As 2D surfaces fail to resemble the tumoral milieu, current discussions are focused on which 3D cell culture strategy may better lead the cells to express in vitro most of the malignant hints described in vivo. In this study, this question is assessed by analyzing the full genetic profile of MCF7 cells cultured either as 3D spheroids-considered as “gold standard” for in vitro cancer research- or immobilized in 3D tumor-like microcapsules, by RNA-Seq and transcriptomic methods, allowing to discriminate at big-data scale, which in vitro strategy can better resemble most of the malignant features described in neoplastic diseases. The results clearly show that mechanical stress, rather than 3D morphology only, stimulates most of the biological processes involved in cancer pathogenicity, such as cytoskeletal organization, migration, and stemness. Furthermore, cells entrapped in hydrogel-based scaffolds are likely expressing other physiological hints described in malignancy, such as the upregulated expression of metalloproteinases or the resistance to anticancer drugs, among others. According to the knowledge, this study represents the first attempt to answer which 3D experimental system can better mimic the neoplastic architecture in vitro, emphasizing the relevance of confinement in cancer pathogenicity, which can be easily achieved by using hydrogel-based matrices.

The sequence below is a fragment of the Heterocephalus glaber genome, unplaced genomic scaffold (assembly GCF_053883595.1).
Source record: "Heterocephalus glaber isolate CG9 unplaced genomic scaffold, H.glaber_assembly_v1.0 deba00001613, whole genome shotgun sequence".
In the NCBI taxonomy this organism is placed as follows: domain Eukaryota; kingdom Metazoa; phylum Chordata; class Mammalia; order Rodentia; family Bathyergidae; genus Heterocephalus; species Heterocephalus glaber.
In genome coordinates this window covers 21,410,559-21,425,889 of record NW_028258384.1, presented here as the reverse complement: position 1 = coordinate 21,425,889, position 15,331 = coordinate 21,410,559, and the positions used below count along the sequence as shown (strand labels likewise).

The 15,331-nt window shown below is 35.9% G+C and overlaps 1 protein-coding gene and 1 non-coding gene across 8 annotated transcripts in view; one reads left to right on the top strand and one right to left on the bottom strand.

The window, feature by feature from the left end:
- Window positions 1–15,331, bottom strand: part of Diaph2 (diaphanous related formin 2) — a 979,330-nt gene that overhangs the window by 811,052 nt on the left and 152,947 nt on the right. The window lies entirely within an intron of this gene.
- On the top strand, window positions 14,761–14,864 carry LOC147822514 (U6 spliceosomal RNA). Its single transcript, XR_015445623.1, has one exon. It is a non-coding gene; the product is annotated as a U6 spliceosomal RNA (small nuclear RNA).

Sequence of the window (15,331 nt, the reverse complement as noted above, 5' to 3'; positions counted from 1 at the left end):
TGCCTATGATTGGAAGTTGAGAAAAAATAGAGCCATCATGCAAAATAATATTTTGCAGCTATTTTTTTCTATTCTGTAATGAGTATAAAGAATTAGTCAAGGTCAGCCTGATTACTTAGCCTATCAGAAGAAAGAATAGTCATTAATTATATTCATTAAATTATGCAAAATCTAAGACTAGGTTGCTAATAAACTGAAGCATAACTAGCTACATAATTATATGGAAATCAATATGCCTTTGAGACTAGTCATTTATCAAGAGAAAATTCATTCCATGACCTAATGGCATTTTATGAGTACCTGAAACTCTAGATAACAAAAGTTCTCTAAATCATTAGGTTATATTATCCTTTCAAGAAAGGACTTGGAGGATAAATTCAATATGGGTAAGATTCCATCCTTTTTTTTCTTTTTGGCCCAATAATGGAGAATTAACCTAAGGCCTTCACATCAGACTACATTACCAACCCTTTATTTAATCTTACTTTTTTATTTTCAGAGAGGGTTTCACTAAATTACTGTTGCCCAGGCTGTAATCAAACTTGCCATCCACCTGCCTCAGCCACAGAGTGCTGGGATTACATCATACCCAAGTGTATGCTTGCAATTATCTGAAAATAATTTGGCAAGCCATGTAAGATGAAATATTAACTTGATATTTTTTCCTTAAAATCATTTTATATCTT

Bibliografisk noteFunding Information:
M.F.C., A.V., M.K.‐F., M.M., G.L., and L.H. contributed equally to this work. The authors gratefully thank Dr. Gerhard Frank and Alexander Matthies for their support in the use of the SEM and the preparation of RNA samples. A.L.‐E. acknowledges the financial support provided by the German Research Foundation (LE 3418/2‐1). R.P acknowledges the support provided by the German Research Foundation (DFG), project number 248122450. M.F.C. thanks CONICYT for his postdoctoral fellowship. A.R.B. and A.K.B. acknowledge the financial support provided by the German Research Foundation (TRR225, A01, C03). P.C. and B.P. were supported by the Interdisciplinary Center for Clinical Research (IZKF) of the University of Erlangen‐Nuremberg. All authors thank Dr. Bernd Winkler and Prof. Georg Sauer from the Robert Bosch Hospital, for supplying the human tumor tissue and the biomedical sequencing facility (BSF) of the CeMM (Vienna, Austria) for sequencing our samples. Primary human ovarian tumor cells were isolated from patient tumor tissues, which was surgical waste from Robert Bosch Hospital, Stuttgart, Germany. The experiments were approved by the ethics committee (397/2016BO1) and all patients agreed to a formal/informed consent.
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